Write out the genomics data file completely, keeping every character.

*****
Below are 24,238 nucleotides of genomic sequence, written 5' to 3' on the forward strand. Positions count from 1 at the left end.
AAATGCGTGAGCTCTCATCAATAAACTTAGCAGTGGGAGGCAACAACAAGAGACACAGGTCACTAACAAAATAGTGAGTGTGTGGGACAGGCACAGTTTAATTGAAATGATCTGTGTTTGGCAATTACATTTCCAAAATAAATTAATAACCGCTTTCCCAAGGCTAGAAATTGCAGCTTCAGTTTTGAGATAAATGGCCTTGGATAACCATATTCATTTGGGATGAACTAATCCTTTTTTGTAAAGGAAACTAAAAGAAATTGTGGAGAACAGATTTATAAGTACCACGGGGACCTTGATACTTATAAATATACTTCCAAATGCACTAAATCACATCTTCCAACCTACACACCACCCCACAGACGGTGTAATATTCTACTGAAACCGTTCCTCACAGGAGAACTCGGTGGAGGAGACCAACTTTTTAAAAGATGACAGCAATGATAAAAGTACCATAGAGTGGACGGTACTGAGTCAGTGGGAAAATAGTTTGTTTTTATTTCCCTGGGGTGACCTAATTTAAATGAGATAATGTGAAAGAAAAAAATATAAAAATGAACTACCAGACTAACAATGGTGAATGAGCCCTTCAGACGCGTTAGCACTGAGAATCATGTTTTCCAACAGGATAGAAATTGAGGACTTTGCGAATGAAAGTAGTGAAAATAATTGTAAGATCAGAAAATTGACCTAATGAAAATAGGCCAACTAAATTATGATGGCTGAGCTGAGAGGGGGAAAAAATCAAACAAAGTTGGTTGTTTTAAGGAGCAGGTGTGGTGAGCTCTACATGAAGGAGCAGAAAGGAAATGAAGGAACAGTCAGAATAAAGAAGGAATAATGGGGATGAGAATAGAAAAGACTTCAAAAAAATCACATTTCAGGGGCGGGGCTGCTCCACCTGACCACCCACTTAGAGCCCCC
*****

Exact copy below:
Below are 24,238 nucleotides of genomic sequence, written 5' to 3' on the forward strand. Positions count from 1 at the left end.
AAATGCGTGAGCTCTCATCAATAAACTTAGCAGTGGGAGGCAACAACAAGAGACACAGGTCACTAACAAAATAGTGAGTGTGTGGGACAGGCACAGTTTAATTGAAATGATCTGTGTTTGGCAATTACATTTCCAAAATAAATTAATAACCGCTTTCCCAAGGCTAGAAATTGCAGCTTCAGTTTTGAGATAAATGGCCTTGGATAACCATATTCATTTGGGATGAACTAATCCTTTTTTGTAAAGGAAACTAAAAGAAATTGTGGAGAACAGATTTATAAGTACCACGGGGACCTTGATACTTATAAATATACTTCCAAATGCACTAAATCACATCTTCCAACCTACACACCACCCCACAGACGGTGTAATATTCTACTGAAACCGTTCCTCACAGGAGAACTCGGTGGAGGAGACCAACTTTTTAAAAGATGACAGCAATGATAAAAGTACCATAGAGTGGACGGTACTGAGTCAGTGGGAAAATAGTTTGTTTTTATTTCCCTGGGGTGACCTAATTTAAATGAGATAATGTGAAAGAAAAAAATATAAAAATGAACTACCAGACTAACAATGGTGAATGAGCCCTTCAGACGCGTTAGCACTGAGAATCATGTTTTCCAACAGGATAGAAATTGAGGACTTTGCGAATGAAAGTAGTGAAAATAATTGTAAGATCAGAAAATTGACCTAATGAAAATAGGCCAACTAAATTATGATGGCTGAGCTGAGAGGGGGAAAAAATCAAACAAAGTTGGTTGTTTTAAGGAGCAGGTGTGGTGAGCTCTACATGAAGGAGCAGAAAGGAAATGAAGGAACAGTCAGAATAAAGAAGGAATAATGGGGATGAGAATAGAAAAGACTTCAAAAAAATCACATTTCAGGGGCGGGGCTGCTCCACCTGACCACCCACTTAGAGCCCCC